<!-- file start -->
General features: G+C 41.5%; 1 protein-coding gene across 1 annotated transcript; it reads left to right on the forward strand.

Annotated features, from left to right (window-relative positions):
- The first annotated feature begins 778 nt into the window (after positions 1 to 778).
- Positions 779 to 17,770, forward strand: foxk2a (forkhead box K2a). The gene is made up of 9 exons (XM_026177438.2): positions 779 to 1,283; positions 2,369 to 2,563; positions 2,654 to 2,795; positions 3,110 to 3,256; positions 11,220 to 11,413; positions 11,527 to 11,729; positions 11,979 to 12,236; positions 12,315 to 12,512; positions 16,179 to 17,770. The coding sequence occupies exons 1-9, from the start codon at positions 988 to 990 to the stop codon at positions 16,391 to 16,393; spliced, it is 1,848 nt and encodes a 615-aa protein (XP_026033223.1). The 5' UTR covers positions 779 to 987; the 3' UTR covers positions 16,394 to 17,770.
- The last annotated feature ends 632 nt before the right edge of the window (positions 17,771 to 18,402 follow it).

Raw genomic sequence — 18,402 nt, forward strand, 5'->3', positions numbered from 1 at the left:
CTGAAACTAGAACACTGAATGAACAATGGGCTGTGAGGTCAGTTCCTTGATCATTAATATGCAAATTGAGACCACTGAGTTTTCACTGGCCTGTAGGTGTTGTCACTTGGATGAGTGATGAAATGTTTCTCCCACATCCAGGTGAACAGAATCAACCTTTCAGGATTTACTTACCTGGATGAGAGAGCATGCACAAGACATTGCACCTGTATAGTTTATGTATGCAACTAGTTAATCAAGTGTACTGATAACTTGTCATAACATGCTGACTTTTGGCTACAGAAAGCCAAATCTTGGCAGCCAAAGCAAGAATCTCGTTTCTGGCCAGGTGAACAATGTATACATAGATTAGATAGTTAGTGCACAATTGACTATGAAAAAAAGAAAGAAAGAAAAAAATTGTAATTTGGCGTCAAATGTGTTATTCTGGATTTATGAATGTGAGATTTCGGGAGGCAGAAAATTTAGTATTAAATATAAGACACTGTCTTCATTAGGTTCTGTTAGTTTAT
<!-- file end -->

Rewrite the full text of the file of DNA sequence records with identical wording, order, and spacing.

General features: G+C 41.5%; 1 protein-coding gene across 1 annotated transcript; it reads left to right on the forward strand.

Annotated features, from left to right (window-relative positions):
- The first annotated feature begins 778 nt into the window (after positions 1 to 778).
- Positions 779 to 17,770, forward strand: foxk2a (forkhead box K2a). The gene is made up of 9 exons (XM_026177438.2): positions 779 to 1,283; positions 2,369 to 2,563; positions 2,654 to 2,795; positions 3,110 to 3,256; positions 11,220 to 11,413; positions 11,527 to 11,729; positions 11,979 to 12,236; positions 12,315 to 12,512; positions 16,179 to 17,770. The coding sequence occupies exons 1-9, from the start codon at positions 988 to 990 to the stop codon at positions 16,391 to 16,393; spliced, it is 1,848 nt and encodes a 615-aa protein (XP_026033223.1). The 5' UTR covers positions 779 to 987; the 3' UTR covers positions 16,394 to 17,770.
- The last annotated feature ends 632 nt before the right edge of the window (positions 17,771 to 18,402 follow it).

Raw genomic sequence — 18,402 nt, forward strand, 5'->3', positions numbered from 1 at the left:
CTGAAACTAGAACACTGAATGAACAATGGGCTGTGAGGTCAGTTCCTTGATCATTAATATGCAAATTGAGACCACTGAGTTTTCACTGGCCTGTAGGTGTTGTCACTTGGATGAGTGATGAAATGTTTCTCCCACATCCAGGTGAACAGAATCAACCTTTCAGGATTTACTTACCTGGATGAGAGAGCATGCACAAGACATTGCACCTGTATAGTTTATGTATGCAACTAGTTAATCAAGTGTACTGATAACTTGTCATAACATGCTGACTTTTGGCTACAGAAAGCCAAATCTTGGCAGCCAAAGCAAGAATCTCGTTTCTGGCCAGGTGAACAATGTATACATAGATTAGATAGTTAGTGCACAATTGACTATGAAAAAAAGAAAGAAAGAAAAAAATTGTAATTTGGCGTCAAATGTGTTATTCTGGATTTATGAATGTGAGATTTCGGGAGGCAGAAAATTTAGTATTAAATATAAGACACTGTCTTCATTAGGTTCTGTTAGTTTAT